With more than
60 million copies of the bestselling trilogy Millennium sold worldwide, late
author Stieg Larsson has presented a different
side of Stockholm to the world. His lead fictional characters – journalist
Mikael Blomkvist and hacker-extraordinaire Lisbeth Salander – show the reader a
grittier, more contemporary face of the capital through tales of espionage, white
collar crime and other seedy activities . Visitors to the city and Millennium
enthusiasts alike can now walk in the footsteps of Larsson’s characters and
take in Stockholm’s beauty from their point of view.
From Bellmansgatan 1 on the island of Södermalm, tour
guide Ylva da Silva from Stockholm
City Museum showed visitors the views of Gamla stan, Stockholm’s old town, located
across Riddarfjärden bay. During the 17th Century, only structures
made of stone and brick were allowed in Gamla stan after fires destroyed a
portion of the city, meaning that most working class residents who could only
afford wooden houses had to move south to Södermalm (“Söder”), an island then known
as “Åsön”. Remnants of these red wooden cottages can still be found at the end
of popular Söder street Åsögatan.
was in Söder, which today is an eclectic mix of wealthy, religious and working
class residents. Until his death from a heart attack in 2004, Larsson was
editor-in-chief of Expo,
a Söder-based anti-racist magazine on which the fictional Millennium magazine in
his books is loosely based. Larsson’s protagonists and “good guys” all live and
operate from here.
21-room penthouse on Fiskargatan 9 that character Lisbeth Salander purchases; the
highly-coveted hilltop location of Mikael Blomkvist’s apartment on
Bellmansgatan 1; and the Jewish synagogue Adat Jisrael where detective Jan
Bublanski often meets with Dragan Armanskij, CEO of fictional Milton Security, are
all within blocks of each other in Söder; and Salander lived as a young girl in the industrial-style
socialist-era apartments on Lundagatan.
As the museum-led
tour continued along Monteliusvägen , with its spectacular views across to
Riddarholmen island, da Silva also pointed out Östermalm, Stockholm’s
wealthiest and glitziest neighbourhood, where Larsson bases his “bad guys” such
as fictional billionaire Wennerstrom from The Girl with the Dragon Tattoo, who
lives on the most expensive street of all, Strandvägen.
Coffee and food culture
Leaving Monteliusvägen, the tour headed along Norra Agnegatan towards the cosy
Lebanese tavern Tabbouli, where Larsson
often ate lamb stew. The tavern also served as inspiration for the fictional
Bosnian restaurant Samir’s Cauldron, where a shoot-out takes place in the third
book, The Girl Who Kicked the Hornets’ Nest.
All along the popular
streets Folkungagatan and Götgatan, as well as in the area south of
Folkungagatan (known as “so-fo”) , a variety of ethnic restaurants sit alongside
traditional Swedish restaurants. Lisbeth Salander often met with members of
fictional girl band Evil Fingers at the restaurant-pub-club Kvarnen, where visitors can dig into classic dishes such as
reindeer, meatballs and moose.
vibrant coffee culture is heavily fuelled by the Swedish tradition of fika – socializing over cups of coffee
and sweet pastries. Mellqvists
Kaffebar was Larsson’s fika joint in real life and it also served as fictional
character Mikael Blomkvist’s regular coffee spot. Larsson was often found working
on his laptop at the cafe, which is conveniently located beneath the Expo offices.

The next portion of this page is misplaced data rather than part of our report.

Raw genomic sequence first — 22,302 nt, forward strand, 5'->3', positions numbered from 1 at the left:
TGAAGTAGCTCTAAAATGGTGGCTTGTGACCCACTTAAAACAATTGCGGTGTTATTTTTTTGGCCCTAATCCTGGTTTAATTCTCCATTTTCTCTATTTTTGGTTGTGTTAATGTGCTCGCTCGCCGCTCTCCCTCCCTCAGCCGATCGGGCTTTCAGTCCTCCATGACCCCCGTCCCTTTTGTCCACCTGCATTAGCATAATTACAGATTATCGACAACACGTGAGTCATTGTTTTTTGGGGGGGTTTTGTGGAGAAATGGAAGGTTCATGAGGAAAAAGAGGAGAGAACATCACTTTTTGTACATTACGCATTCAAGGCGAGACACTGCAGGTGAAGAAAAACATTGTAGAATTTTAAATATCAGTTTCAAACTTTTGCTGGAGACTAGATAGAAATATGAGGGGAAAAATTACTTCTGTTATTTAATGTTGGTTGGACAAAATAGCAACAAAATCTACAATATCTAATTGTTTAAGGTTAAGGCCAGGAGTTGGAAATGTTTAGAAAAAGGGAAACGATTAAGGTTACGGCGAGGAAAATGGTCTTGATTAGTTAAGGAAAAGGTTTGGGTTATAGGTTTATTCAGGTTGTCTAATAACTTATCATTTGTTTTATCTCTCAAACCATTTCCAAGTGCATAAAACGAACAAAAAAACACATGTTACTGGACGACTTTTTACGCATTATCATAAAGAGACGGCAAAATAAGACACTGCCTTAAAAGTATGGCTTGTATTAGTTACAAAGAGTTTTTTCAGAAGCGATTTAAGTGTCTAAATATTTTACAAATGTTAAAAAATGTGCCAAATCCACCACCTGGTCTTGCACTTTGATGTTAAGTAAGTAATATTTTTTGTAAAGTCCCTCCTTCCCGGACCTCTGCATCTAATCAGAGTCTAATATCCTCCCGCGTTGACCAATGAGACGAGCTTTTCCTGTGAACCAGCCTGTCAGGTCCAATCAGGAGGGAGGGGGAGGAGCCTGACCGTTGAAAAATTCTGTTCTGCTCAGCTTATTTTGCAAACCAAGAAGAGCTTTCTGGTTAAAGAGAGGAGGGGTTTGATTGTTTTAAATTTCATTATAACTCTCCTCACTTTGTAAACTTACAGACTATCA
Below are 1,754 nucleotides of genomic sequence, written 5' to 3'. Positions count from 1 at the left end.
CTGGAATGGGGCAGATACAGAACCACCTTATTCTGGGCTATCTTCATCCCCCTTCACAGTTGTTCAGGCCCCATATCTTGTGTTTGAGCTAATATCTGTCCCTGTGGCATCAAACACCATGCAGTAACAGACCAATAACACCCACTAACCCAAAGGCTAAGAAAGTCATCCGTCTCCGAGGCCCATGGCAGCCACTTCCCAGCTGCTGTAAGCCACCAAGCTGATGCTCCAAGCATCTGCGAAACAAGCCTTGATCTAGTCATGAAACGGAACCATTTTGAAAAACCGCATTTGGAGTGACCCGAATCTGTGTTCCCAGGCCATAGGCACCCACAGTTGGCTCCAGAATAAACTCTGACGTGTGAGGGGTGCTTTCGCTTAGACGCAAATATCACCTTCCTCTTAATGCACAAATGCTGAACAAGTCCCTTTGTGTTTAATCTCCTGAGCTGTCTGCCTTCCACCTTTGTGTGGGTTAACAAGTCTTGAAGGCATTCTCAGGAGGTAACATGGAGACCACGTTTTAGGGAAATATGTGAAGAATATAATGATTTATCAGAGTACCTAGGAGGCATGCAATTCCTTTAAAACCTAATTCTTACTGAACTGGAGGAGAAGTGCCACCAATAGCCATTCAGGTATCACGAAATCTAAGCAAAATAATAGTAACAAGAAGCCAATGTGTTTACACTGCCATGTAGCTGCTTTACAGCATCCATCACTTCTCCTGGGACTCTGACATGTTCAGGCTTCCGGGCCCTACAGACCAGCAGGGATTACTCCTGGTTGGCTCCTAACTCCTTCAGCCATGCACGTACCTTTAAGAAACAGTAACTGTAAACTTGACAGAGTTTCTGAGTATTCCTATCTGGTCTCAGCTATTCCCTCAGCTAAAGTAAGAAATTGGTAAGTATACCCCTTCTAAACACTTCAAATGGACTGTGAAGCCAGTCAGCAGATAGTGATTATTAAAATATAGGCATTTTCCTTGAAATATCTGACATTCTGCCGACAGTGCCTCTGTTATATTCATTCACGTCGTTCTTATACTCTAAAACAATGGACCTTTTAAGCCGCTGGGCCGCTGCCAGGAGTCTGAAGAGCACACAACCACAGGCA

Other key spots
Leaving Mellqvists Kaffebar, the tour continued along Hornsgatan towards the synagogue
Adat Jisrael, where fictional detective Bublanski regularly worships, and onto the
pedestrian drag Götgatan, where the Millenium’s editorial offices were based on
the corner of Götgatan and Hökens Gata. A short hilly hike up H��kens Gata leads
to Mosebacke Square.
In the books, Salander
walks across the square past the iconic statue The Sisters, which was created
by Swedish sculptor Nils
Sjögren and is said to be inspired by the 1900s
suicide drowning of two sisters in nearby Hammarby Lake. Cutting across
Mosebacke finally lead the tour to Fiskargatan 9, where Salander’s penthouse
has impressive views of the lush, green Djurgården island and the amusement
park, Gröna lund.
While Larsson’s books were inspired by Stockholm’s – particularly
Södermalm’s -- rich diversity, they are also infused with traditional literature
references and socio-political undertones. Larsson pays
homage to famous Swedish author Astrid Lindgren and her wildly popular
children’s books, and da Siva explained that Lisbeth Salander is meant to
represent Lindgren’s famous red-haired character Pippi Longstocking once she reaches her
Salander is actually
red-haired beneath her signature jet black dyed hair, as described by Larsson
in The Girl Who Kicked the Hornets’ Nest, and her rebellious nature pulls from Pippi
Longstocking’s independence. Da Silva also pointed out that the name on
Salander’s door at her house is “V. Kulla”, harking back to the name of Pippi
Longstocking’s house, “Villa Villerkulla”. Visitors to Stockholm can find a
model version of this fantasy villa at Junibacken, a children’s
playground and storybook museum on the island of Djurgården -- which can also
be seen from Fiskargatan 9.
As for Mikael
Blomkvist, many suspect Larsson’s heroic character was modelled after Lindgren’s
Kalle Blomkvist -- who played the lead in Lindgren’s teenage detective series Bill
Beyond the geographical
split of the author’s good and bad guys, Larsson enthusiasts -- including guide
da Silva -- note that his characters are culturally and ethnically diverse to
reflect a truer, ever-changing picture of Stockholm, like Armanskij from the
Balkans and Bublanski who is Jewish.
The article 'Stieg Larsson’s Stockholm' was published in partnership with Lonely Planet.